How to Rewire the Brain for Physical Healing: A Chris Kresser Interview with Neuroplasticity Pioneer, Annie Hopper


Functional medicine expert, Chris Kresser, helps to shed light on how to rewire the brain to treat complex chronic illnesses in his interview with Annie Hopper, the founder of the Dynamic Neural Retraining System (DNRS).

Listen to the interview by playing the following video, or read on for a summary of how brain retraining has unlocked a new frontier in medicine and the treatment of conditions such as chronic pain, chronic fatigue, multiple chemical sensitivity, fibromyalgia, long-covid, and more.



The Brain Rewiring Expert: Introducing Annie Hopper

One of the most crucial topics that’s caught the medical world’s attention recently is the role of the brain’s limbic system in various chronic illnesses. Chris Kresser has personally witnessed the dramatic improvements of patients who have used Annie Hopper’s Dynamic Neural Retraining System (DNRS) to “rewire” their limbic system and recover from treatment-resistant, life-upending illnesses. He describes DNRS as a “top-down, self-directed neuroplasticity-based approach to rewiring chronic illness disease patterns in the brain.” 

Annie Hopper’s personal journey and the insights from her DNRS approach provide hope for countless individuals looking for answers that they could not find within the traditional medical frameworks.


Chris Kresser quote "The brain is the control center for optimal health"

From Personal Trauma to Neuroplasticity Pioneer

Chris begins his interview with Annie by inviting her to share her powerful narrative. He knows the significance of personal health journeys in understanding and innovating healing modalities. 

Annie had been a counselor and published writer on emotional wellness while living in Kelowna, British Columbia. When she moved to a new office, her health began deteriorating due to exposure to industrial chemicals and mold. Describing her experience, she said, “Perfume no longer smelled like perfume. It smelled like some kind of toxic bug spray, and it felt like I was being poisoned by things in my environment.”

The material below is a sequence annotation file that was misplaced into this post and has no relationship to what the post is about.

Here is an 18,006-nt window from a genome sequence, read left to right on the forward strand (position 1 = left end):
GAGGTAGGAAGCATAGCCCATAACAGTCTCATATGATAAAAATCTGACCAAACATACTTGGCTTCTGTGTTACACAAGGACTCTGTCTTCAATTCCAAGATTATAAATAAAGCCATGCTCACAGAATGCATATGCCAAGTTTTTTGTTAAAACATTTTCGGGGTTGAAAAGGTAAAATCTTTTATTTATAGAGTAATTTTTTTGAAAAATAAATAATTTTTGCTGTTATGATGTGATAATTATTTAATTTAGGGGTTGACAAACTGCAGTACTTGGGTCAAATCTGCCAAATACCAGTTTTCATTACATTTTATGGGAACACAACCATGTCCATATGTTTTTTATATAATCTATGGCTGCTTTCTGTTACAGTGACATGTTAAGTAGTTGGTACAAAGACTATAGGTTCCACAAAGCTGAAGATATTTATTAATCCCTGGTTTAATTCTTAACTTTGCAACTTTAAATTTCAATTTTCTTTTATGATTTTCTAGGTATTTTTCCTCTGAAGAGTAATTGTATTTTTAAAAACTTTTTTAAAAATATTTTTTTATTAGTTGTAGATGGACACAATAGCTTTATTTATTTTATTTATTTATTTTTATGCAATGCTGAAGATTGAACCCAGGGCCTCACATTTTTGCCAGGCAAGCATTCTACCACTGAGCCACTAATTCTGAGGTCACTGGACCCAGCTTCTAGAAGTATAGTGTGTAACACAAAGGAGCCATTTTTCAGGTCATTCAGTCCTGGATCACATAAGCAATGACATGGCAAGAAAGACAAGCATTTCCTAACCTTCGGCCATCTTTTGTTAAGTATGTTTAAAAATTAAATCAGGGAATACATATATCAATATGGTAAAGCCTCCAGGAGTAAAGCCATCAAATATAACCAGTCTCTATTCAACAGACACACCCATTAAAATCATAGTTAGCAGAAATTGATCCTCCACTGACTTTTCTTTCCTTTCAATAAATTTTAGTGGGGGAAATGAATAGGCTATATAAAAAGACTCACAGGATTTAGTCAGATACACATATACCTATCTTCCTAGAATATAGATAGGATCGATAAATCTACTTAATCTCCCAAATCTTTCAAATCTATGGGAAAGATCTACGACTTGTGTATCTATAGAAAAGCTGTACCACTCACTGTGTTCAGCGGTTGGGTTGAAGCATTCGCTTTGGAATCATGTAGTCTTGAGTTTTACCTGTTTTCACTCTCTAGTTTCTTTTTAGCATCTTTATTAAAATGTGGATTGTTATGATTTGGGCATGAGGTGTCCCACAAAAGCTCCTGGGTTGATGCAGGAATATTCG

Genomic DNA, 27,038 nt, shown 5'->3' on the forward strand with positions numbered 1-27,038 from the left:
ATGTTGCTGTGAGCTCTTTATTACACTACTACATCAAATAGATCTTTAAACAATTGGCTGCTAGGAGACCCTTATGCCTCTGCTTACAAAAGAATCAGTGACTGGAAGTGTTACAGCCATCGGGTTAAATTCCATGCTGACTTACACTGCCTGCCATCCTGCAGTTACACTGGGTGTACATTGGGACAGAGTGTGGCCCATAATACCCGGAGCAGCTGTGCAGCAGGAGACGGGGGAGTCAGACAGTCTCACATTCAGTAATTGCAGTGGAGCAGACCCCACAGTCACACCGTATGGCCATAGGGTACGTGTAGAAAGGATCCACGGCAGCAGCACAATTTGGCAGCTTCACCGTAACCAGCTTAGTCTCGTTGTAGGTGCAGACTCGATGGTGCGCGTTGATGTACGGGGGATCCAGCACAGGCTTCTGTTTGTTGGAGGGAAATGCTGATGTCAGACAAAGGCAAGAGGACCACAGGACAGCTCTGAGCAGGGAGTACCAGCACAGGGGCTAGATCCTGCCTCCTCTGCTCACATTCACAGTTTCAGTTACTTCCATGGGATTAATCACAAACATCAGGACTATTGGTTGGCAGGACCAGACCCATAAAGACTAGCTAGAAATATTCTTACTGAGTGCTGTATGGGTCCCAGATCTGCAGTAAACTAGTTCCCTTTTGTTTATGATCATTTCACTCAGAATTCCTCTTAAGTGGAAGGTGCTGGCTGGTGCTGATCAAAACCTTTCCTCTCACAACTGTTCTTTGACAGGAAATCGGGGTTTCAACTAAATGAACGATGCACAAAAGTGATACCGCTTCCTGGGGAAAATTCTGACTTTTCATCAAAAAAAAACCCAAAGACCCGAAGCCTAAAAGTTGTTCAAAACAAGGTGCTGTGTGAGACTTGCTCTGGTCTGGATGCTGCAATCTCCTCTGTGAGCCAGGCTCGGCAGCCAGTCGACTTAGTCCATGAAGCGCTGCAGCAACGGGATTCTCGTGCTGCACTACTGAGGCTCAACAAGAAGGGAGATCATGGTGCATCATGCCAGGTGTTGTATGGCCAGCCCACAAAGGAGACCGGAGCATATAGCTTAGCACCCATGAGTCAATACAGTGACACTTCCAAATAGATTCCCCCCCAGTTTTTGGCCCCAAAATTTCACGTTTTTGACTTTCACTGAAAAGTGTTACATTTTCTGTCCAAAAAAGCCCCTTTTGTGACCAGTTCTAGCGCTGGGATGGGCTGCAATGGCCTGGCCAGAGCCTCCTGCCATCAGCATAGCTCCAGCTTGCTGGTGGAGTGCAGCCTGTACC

Despite numerous treatments from both allopathic and alternative avenues, Annie found no lasting relief. Her decline led to severe reactions to even mild scents or wireless electronics. She was so reactive that she could no longer live in her own home — she moved into a tent since living outdoors was the only “safe place.”

Her challenges went beyond medical definitions and typical treatment protocols. Her experiences, which she describes as “science fiction-like,” drove her determination to find lasting solutions.

A pivotal moment for Annie was when asked herself, “How come somebody else can walk down the laundry detergent aisle of the grocery store and not go into convulsions? There’s obviously something really wrong with my nervous system or the way that my brain is interpreting sensory information.”

The Brain’s Potential for Change

This realization sent Annie on a quest to research the limbic system – the part of the brain responsible for the sense of smell (among other key things). Her research showed an over-firing of the limbic system’s threat-detection mechanisms could be responsible for overlapping symptoms across multiple conditions like chronic fatigue, fibromyalgia, and depression.